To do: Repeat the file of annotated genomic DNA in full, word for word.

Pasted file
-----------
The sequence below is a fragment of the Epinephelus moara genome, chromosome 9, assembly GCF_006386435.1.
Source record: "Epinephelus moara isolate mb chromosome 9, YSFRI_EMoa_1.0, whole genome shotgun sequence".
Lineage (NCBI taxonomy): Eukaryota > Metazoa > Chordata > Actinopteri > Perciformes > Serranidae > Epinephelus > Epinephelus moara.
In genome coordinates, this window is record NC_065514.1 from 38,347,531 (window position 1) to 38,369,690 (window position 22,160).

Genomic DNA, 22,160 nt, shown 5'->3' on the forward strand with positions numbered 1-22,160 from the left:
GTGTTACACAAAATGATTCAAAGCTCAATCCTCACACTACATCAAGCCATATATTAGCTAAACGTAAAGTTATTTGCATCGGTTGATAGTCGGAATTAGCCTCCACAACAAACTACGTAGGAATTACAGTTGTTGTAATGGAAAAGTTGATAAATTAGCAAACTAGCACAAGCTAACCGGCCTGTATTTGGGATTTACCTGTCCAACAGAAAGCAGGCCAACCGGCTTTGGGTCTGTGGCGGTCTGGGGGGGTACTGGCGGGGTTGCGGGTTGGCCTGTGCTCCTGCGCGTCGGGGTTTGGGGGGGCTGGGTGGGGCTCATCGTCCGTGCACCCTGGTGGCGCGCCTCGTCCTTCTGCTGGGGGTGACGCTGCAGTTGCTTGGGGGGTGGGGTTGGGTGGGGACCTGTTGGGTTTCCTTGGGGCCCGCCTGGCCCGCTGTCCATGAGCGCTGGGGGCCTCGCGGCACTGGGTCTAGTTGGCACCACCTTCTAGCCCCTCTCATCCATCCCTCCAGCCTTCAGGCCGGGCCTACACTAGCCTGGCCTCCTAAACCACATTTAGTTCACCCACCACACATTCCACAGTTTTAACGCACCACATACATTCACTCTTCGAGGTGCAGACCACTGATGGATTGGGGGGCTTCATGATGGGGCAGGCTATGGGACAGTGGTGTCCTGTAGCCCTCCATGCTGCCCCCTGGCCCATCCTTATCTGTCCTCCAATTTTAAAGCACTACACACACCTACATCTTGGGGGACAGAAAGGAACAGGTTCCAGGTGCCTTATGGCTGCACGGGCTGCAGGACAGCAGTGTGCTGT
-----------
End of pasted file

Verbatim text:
The sequence below is a fragment of the Epinephelus moara genome, chromosome 9, assembly GCF_006386435.1.
Source record: "Epinephelus moara isolate mb chromosome 9, YSFRI_EMoa_1.0, whole genome shotgun sequence".
Lineage (NCBI taxonomy): Eukaryota > Metazoa > Chordata > Actinopteri > Perciformes > Serranidae > Epinephelus > Epinephelus moara.
In genome coordinates, this window is record NC_065514.1 from 38,347,531 (window position 1) to 38,369,690 (window position 22,160).

Genomic DNA, 22,160 nt, shown 5'->3' on the forward strand with positions numbered 1-22,160 from the left:
GTGTTACACAAAATGATTCAAAGCTCAATCCTCACACTACATCAAGCCATATATTAGCTAAACGTAAAGTTATTTGCATCGGTTGATAGTCGGAATTAGCCTCCACAACAAACTACGTAGGAATTACAGTTGTTGTAATGGAAAAGTTGATAAATTAGCAAACTAGCACAAGCTAACCGGCCTGTATTTGGGATTTACCTGTCCAACAGAAAGCAGGCCAACCGGCTTTGGGTCTGTGGCGGTCTGGGGGGGTACTGGCGGGGTTGCGGGTTGGCCTGTGCTCCTGCGCGTCGGGGTTTGGGGGGGCTGGGTGGGGCTCATCGTCCGTGCACCCTGGTGGCGCGCCTCGTCCTTCTGCTGGGGGTGACGCTGCAGTTGCTTGGGGGGTGGGGTTGGGTGGGGACCTGTTGGGTTTCCTTGGGGCCCGCCTGGCCCGCTGTCCATGAGCGCTGGGGGCCTCGCGGCACTGGGTCTAGTTGGCACCACCTTCTAGCCCCTCTCATCCATCCCTCCAGCCTTCAGGCCGGGCCTACACTAGCCTGGCCTCCTAAACCACATTTAGTTCACCCACCACACATTCCACAGTTTTAACGCACCACATACATTCACTCTTCGAGGTGCAGACCACTGATGGATTGGGGGGCTTCATGATGGGGCAGGCTATGGGACAGTGGTGTCCTGTAGCCCTCCATGCTGCCCCCTGGCCCATCCTTATCTGTCCTCCAATTTTAAAGCACTACACACACCTACATCTTGGGGGACAGAAAGGAACAGGTTCCAGGTGCCTTATGGCTGCACGGGCTGCAGGACAGCAGTGTGCTGT